Friday, 13 May 2011

Scarface - REVIEW

Film of the Day #78/ 300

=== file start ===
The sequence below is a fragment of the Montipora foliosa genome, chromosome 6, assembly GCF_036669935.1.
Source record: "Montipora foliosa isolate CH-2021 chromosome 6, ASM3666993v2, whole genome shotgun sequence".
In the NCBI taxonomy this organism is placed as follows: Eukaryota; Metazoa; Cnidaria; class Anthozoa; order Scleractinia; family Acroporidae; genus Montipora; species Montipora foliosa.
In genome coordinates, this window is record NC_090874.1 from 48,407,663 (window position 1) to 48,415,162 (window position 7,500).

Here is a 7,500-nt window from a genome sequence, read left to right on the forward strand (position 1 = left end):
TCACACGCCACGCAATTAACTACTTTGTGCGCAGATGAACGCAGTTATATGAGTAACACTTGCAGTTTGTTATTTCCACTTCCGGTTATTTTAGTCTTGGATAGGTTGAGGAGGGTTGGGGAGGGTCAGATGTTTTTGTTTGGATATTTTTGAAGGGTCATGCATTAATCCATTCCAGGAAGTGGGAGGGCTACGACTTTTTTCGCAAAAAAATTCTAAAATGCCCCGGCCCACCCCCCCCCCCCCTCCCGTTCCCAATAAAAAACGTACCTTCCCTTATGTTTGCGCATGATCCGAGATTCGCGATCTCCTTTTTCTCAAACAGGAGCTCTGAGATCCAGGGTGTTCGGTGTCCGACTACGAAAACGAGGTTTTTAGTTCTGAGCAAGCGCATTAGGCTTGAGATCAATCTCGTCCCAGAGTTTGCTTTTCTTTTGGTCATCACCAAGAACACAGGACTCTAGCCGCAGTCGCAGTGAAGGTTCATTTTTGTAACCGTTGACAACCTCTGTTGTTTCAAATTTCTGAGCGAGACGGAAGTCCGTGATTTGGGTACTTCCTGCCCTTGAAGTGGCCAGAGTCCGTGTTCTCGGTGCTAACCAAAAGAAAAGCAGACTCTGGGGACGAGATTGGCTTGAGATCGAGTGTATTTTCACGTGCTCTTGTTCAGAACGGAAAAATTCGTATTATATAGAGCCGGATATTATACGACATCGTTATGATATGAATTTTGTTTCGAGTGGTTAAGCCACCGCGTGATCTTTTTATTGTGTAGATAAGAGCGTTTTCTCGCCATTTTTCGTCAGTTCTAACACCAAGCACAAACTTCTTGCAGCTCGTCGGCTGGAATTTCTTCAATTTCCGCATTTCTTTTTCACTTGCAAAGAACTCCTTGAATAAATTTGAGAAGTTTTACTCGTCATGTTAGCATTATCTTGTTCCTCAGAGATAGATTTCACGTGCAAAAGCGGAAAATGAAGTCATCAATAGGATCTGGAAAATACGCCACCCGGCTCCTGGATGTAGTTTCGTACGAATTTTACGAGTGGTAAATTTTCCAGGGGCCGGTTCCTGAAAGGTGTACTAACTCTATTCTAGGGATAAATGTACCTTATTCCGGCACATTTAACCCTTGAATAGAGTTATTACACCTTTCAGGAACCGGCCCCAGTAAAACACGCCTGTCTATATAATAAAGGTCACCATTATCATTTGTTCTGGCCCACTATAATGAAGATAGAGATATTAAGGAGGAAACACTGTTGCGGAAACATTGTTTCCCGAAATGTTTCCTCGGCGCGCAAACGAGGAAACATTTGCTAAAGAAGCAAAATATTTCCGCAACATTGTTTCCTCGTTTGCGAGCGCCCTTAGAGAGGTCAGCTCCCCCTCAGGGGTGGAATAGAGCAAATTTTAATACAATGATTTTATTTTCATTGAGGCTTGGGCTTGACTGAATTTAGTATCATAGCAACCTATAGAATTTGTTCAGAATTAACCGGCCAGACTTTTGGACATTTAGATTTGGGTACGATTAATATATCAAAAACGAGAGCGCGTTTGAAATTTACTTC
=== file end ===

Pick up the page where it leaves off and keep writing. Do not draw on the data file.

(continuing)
Scarface is classified by many as the epitome of gangster films; a film about greed, corruption, power, opulence and drugs. The definitive modern gangster movie, Scarface has become a pop culture landmark and has inspired many to look at Montana as a role model for rebellion and success.  However, Scarface is cinematically way behind the style and beauty of The Godfather. This is the rise and the fall of an American gangster- people should realise that Montana is no hero. If you look closer, Scarface is praised for all of the wrong reasons.  The theme continually referred to in Brain De Palmas 1983 movie is escapism. Each character has something to escape and each character thinks they are getting the chance of a better life, when in true dramatic irony, they are actually getting worse. This is the quintessential 1980’s tale of how some misunderstand the American Dream... to obsession. Tragedy would be a better word to describe this movie.  Al Pacino’s dynamic and memorable performance as larger-than-life Tony Montana, is by far his most powerful cinematic role.  He shows violent anger we didn’t see as Michael Corleone. However, Scarface is not a gangster movie filled with mindless violence to shock or entertain its audience. The devastation of each action scene is carefully plotted throughout the movie, and serves to deliver the message of the film. All those who praise the film for its drug usage and its violence totally missed the point. De Palma never glorifies Montana and his lifestyle, if anything he condemns it to a watery grave. I absolutely love Scarface, the soundtrack, the cinematography, the dialogue and the cheesiness. However, ignore the mindless violence supporters and indulge yourself in an emotional viewing of a great film. Then ask yourself one question, where’d you get the beauty scar, tough guy?